Oddly and unfortunately, for unknown reasons, Brooks terminated her physics career at this moment.
In 1907, she would marry Frank Pitcher, a physics instructor at McGill and settle in Montreal. Pitcher had apparently fallen in love with Brooks and wrote her over and over, insisting that she accept marriage to him and take on a domestic life that he said would give her more joy than science.
She would finally agree and Pitcher then left to go mountain hiking for a month, leaving Brooks to plan her wedding. He also insisted that she organize it as a religious wedding.
While there, she would have three children but two would sadly die in their tears. She would still be active in organizations of university women but would never again work in physics.
In 1907, she joined the Women’s Canadian Club and served as the honorary secretary from 1901 – 1912 and as president in 1923. She was also active with the Alumnae Society of McGill University.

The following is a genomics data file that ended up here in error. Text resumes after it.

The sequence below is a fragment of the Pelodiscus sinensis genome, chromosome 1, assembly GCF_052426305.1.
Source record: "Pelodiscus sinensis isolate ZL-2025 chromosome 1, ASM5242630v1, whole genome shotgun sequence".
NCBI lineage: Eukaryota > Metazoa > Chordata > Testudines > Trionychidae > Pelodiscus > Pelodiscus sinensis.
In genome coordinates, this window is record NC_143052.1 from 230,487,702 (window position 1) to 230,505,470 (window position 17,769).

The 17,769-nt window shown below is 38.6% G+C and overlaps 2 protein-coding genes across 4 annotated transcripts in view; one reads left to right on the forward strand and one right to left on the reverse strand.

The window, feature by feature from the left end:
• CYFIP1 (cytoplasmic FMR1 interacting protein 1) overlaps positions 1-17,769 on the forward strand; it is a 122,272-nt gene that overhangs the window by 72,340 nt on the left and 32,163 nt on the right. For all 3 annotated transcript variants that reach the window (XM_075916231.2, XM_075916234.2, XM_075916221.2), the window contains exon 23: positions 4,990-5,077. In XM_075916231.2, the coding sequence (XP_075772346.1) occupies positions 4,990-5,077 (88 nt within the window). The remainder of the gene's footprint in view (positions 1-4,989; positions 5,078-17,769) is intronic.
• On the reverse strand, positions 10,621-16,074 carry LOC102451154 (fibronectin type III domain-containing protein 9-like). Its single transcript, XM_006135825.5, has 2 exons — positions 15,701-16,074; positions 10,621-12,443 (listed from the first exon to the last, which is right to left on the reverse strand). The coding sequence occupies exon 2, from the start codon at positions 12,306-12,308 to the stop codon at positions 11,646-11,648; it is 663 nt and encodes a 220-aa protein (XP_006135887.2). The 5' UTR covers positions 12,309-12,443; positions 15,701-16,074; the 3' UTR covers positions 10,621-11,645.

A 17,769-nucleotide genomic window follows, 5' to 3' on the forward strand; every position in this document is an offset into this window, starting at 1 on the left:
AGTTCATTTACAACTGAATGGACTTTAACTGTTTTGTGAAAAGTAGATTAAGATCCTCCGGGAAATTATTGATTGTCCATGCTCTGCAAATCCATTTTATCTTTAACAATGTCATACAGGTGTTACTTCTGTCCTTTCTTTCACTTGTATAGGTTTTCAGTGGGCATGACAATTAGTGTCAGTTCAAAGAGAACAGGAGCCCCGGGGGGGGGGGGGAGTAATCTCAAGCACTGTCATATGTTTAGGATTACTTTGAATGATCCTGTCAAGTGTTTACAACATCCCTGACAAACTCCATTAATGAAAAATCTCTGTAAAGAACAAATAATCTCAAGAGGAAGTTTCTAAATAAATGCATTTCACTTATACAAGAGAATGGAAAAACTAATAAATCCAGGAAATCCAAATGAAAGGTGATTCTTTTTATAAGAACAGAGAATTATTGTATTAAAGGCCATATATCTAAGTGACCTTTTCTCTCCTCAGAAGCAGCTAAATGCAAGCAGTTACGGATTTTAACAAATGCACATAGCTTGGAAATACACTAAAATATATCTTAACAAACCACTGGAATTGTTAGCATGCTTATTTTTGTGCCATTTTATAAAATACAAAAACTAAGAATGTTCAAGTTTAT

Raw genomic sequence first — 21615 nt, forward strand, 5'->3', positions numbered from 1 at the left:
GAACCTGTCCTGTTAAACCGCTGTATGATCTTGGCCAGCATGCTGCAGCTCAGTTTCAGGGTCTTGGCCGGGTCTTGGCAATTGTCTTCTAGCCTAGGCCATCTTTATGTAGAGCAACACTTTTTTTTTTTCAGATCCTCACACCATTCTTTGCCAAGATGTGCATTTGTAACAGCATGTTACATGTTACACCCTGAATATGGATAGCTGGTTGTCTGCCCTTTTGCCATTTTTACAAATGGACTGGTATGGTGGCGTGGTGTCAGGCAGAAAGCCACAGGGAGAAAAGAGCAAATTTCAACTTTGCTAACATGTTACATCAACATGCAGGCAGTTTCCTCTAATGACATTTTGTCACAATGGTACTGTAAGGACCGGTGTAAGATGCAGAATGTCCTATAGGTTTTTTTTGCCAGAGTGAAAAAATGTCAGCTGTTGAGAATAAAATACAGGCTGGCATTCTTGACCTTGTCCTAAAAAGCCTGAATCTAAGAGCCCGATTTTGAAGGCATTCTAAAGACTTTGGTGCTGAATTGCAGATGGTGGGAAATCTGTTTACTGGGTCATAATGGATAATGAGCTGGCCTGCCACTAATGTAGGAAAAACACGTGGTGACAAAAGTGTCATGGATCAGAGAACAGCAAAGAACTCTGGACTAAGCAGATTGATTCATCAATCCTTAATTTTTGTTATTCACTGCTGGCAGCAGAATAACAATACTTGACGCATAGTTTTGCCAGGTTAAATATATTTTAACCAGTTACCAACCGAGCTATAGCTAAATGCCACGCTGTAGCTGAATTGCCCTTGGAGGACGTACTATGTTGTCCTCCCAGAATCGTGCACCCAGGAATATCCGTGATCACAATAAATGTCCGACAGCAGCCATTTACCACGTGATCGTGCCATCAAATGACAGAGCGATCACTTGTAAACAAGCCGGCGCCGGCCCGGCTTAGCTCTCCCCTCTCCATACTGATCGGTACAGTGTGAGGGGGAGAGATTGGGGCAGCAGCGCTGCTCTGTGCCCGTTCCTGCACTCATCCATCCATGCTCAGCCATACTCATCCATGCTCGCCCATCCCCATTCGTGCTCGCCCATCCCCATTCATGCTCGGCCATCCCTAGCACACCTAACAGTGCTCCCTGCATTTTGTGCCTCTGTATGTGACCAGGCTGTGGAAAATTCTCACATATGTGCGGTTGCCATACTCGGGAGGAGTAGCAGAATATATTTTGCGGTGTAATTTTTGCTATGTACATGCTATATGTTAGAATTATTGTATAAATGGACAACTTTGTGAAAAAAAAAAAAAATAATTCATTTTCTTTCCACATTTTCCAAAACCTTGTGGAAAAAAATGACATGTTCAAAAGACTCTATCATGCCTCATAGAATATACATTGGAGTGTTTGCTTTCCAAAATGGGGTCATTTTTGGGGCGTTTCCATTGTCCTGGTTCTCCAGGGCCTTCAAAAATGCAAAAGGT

On April 18, 1933, she would pass away at the age of 57, believed to be from leukaemia caused by radiation exposure. The New York Times would credit her as the discoverer of the recoil of the radioactive atom for her work as one of the first persons to discover radon and help to determine its atomic mass. Rutherford, her constant supporter, would write a highly laudatory obituary of Brooks in the journal Nature.
For many decades, the contributions of Brooks to physics were unknown but in the 1980s she began to be recognized for her foundational work in nuclear science. She was the first person to show that the radioactive substance emitted by thorium was a gas with a molecular weight of 400-100, which was crucial as a discovery because it showed that elements undergo some transmutation in radioactive decay.
Today, the Harriet Brooks Building, a nuclear research laboratory at the Canadian Nuclear Laboratories is named for her. In 2002, she was inducted into the Canadian Science and Engineering Hall of Fame.
Information for this piece comes from Wikipedia, CBC, Women You Should Know, Canada’s Virtual Museum,